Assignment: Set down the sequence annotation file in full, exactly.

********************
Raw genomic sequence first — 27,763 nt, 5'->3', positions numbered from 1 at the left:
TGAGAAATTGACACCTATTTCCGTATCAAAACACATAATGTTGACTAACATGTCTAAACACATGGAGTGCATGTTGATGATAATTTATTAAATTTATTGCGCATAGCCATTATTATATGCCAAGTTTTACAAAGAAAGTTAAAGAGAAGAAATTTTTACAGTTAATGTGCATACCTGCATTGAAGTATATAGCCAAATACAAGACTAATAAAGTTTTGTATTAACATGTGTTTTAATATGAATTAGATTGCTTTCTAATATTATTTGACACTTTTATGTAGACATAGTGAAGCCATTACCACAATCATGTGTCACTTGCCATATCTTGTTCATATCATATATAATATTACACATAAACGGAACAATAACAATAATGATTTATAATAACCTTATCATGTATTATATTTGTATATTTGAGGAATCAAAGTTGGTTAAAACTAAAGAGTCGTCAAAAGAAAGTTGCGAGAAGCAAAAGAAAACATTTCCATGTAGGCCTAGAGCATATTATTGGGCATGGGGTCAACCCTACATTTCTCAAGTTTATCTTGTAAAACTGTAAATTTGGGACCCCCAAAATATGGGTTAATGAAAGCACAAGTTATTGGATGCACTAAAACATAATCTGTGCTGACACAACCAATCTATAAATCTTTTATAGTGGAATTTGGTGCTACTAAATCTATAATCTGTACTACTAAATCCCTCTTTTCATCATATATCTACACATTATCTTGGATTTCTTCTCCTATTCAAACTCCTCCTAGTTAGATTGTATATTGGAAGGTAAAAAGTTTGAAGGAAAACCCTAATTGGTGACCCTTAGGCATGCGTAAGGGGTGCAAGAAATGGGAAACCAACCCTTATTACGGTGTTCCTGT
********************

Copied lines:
Raw genomic sequence first — 27,763 nt, 5'->3', positions numbered from 1 at the left:
TGAGAAATTGACACCTATTTCCGTATCAAAACACATAATGTTGACTAACATGTCTAAACACATGGAGTGCATGTTGATGATAATTTATTAAATTTATTGCGCATAGCCATTATTATATGCCAAGTTTTACAAAGAAAGTTAAAGAGAAGAAATTTTTACAGTTAATGTGCATACCTGCATTGAAGTATATAGCCAAATACAAGACTAATAAAGTTTTGTATTAACATGTGTTTTAATATGAATTAGATTGCTTTCTAATATTATTTGACACTTTTATGTAGACATAGTGAAGCCATTACCACAATCATGTGTCACTTGCCATATCTTGTTCATATCATATATAATATTACACATAAACGGAACAATAACAATAATGATTTATAATAACCTTATCATGTATTATATTTGTATATTTGAGGAATCAAAGTTGGTTAAAACTAAAGAGTCGTCAAAAGAAAGTTGCGAGAAGCAAAAGAAAACATTTCCATGTAGGCCTAGAGCATATTATTGGGCATGGGGTCAACCCTACATTTCTCAAGTTTATCTTGTAAAACTGTAAATTTGGGACCCCCAAAATATGGGTTAATGAAAGCACAAGTTATTGGATGCACTAAAACATAATCTGTGCTGACACAACCAATCTATAAATCTTTTATAGTGGAATTTGGTGCTACTAAATCTATAATCTGTACTACTAAATCCCTCTTTTCATCATATATCTACACATTATCTTGGATTTCTTCTCCTATTCAAACTCCTCCTAGTTAGATTGTATATTGGAAGGTAAAAAGTTTGAAGGAAAACCCTAATTGGTGACCCTTAGGCATGCGTAAGGGGTGCAAGAAATGGGAAACCAACCCTTATTACGGTGTTCCTGT